Completing the Census is important for many reasons

Paige Zezulka, Staff Writer

As another 10 years have gone by, the time has come for the Madison Community along with the rest of the country, to complete the 2020 United States Census. America has been submitting the census since 1790 making this the 24th census to date. Mandated by the Constitution, American citizens (and non-citizens) are encouraged to complete it.

Census day, April 1, 2020, is just around the corner. Each residence in the country will receive information in the mail notifying them it’s now time to fill out the census. Individuals can fill this short questionnaire out either online, by phone, paper or in person.

Since filling out the census is new to most of Madison College students, there are some tips that may assist them on the task.         

Brian Grady, the Principal Planner from the City of Madison Planning Division explains the importance that the form is filled out based on where an individual is living or will be living on April 1, the census reference date. This creates a more accurate count and lessens the odds of under counting or double counting pupils.

If a student is on spring break and are away from the general Madison area during that date, they should still count themselves based on where they have been living most of the year.

 “It’s important that everyone living in a household gets counted on a form. If you are living in an apartment or a house, whether you have 2 people, 3, 4, 5, everyone needs to be counted on the form,” Grady said. This is regardless of relation.

Participation in the census is needed to create data that directs many aspects in the country. It calculates population in every state so the country can have equal representation within each level of government. Therefore, it is used to direct the number of house of representatives each state holds.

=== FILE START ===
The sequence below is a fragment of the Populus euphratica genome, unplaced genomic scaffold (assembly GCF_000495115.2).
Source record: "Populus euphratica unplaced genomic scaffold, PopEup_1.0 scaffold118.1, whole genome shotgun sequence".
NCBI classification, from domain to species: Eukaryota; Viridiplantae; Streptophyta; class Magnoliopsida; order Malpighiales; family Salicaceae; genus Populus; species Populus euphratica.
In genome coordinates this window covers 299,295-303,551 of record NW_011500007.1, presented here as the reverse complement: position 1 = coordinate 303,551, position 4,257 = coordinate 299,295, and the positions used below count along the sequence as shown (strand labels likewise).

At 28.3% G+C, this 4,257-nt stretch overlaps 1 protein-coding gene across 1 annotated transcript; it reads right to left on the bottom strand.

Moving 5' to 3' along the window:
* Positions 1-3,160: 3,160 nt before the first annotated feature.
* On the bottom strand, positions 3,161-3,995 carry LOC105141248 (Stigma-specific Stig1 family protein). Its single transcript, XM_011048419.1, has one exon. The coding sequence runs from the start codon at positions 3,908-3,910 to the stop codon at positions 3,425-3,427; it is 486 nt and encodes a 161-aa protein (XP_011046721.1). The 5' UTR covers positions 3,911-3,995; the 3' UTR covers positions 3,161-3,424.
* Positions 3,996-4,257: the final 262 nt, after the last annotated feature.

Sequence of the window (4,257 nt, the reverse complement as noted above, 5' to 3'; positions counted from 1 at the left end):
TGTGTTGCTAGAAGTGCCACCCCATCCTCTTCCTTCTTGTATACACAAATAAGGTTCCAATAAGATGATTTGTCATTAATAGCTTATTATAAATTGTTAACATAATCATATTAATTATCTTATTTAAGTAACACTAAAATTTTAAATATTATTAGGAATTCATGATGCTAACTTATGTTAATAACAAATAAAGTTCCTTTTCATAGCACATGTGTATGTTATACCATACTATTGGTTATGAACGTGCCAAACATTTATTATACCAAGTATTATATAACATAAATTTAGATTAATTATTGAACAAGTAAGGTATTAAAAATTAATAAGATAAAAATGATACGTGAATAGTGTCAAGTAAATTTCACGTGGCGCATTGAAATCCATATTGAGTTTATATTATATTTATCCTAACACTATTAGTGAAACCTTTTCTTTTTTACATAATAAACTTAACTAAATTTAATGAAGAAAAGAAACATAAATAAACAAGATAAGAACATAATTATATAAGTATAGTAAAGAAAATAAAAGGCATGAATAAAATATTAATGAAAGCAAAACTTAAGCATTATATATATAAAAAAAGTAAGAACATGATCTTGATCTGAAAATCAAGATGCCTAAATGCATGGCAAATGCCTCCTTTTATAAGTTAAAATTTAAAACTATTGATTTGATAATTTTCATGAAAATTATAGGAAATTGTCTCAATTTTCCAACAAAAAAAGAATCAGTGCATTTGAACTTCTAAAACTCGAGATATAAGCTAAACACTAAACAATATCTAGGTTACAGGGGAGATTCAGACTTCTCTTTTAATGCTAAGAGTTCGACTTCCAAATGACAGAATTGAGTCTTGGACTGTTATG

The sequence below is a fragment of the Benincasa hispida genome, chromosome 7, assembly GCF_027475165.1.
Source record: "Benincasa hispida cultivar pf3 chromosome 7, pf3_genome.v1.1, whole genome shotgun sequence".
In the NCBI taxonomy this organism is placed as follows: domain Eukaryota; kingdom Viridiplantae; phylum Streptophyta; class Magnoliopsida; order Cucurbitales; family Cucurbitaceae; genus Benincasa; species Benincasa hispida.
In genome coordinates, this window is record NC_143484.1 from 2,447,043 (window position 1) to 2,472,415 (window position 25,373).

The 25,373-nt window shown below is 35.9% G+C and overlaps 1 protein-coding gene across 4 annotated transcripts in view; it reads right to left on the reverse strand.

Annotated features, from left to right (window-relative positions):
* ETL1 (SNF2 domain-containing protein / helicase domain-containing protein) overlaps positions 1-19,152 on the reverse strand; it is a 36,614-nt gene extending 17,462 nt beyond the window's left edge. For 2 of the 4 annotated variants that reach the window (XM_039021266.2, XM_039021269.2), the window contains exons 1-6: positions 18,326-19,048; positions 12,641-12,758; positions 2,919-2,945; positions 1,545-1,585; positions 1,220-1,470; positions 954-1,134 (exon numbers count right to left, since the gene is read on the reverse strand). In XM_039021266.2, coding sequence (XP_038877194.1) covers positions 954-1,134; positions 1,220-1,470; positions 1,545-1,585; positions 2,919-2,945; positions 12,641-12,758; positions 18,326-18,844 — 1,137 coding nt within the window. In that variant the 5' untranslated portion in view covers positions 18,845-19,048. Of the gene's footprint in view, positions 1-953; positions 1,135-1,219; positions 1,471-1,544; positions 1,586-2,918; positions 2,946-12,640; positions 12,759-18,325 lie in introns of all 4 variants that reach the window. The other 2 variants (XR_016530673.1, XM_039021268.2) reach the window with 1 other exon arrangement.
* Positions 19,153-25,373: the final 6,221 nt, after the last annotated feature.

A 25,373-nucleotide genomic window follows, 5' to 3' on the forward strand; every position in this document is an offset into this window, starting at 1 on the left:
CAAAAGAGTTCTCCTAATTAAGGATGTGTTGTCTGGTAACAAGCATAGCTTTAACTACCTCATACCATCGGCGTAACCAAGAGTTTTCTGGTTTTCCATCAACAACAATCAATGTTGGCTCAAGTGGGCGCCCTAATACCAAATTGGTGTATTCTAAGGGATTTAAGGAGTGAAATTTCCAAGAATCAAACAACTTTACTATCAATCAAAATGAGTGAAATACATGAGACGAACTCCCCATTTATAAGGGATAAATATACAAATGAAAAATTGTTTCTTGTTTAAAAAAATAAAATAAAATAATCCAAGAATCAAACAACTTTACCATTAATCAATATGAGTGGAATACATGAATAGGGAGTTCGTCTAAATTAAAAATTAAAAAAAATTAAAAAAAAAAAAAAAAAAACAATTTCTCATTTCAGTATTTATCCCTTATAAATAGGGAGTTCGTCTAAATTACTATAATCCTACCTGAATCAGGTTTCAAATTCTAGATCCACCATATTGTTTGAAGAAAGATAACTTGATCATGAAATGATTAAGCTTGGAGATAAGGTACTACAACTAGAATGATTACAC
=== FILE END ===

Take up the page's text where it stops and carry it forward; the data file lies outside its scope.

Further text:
“Equal population, equal voting. Each person, one vote,” said Grady.

It also affects our state’s federal funding.

“Approximately, $675 billion in federal funding is distributing every year,” said Grady, “Those numbers are good for 10 years. So, each person that is not counted on the form puts about $2,000 of loss in federal funding per person, per year.”

Not only that, the census count brings in data that is used in certain decisions focusing on community transportation, housing affordability, educational and non-profit programs, as well as other city, state and government related work.

According to Grady, 10 years ago, Madison had one of the highest response rates in the country to the census, though our state still sees a trend of unequal response rates within all backgrounds and demographics. This leaves groups such as African Americans, Latinx communities, infants up to 5 years of age, renters (such as college students) and people who relocate often as undercounted populations.

“Our population and demographics have been changing over time and so we need to make sure that we’re adjusting these subgroups that have been undercounted,” said Grady.

There have been some past concerns about the census questionnaire that have led some groups to be undercounted, such as the distrust citizens have on the government and on society. Other concerns have been confusion on what the information gathered from the census is used for.

Grady said the data collected from the census is all confidential. It cannot be shared to other agencies or departments and it cannot be used in any way to harm an individual.

In order to promote these groups that need representation, the City of Madison founded the Complete Count Committee in 2019, with the chair being State Representative Sheila Stubbs. The committee is filled with a mix of demographics and backgrounds that have been networking throughout the community for the past nine months to ensure results for the year of 2020.

With the help of committee, community, and city staff members, awareness and encouragement to fill out the census has been shared via social media, local radio, as well as by hosting neighborhood events and promotional activities. According to Grady, $150,000 was provided by the City of Madison for this year’s overall census initiative.

He also mentions that there are many census jobs available around the Madison area. There are part-time and full-time positions offering flexible hours, paid training and a $20 per hour pay rate. Madison College students are encouraged to join. If an individual is interested in helping the community while earning income, they can go online to the Census Bureau website to apply.

“This is an important thing, an important civic duty, just like voting, to fill out this form and have that political representation at different levels of government and to help bring to the Madison community our fair of federal funding,” Grady said.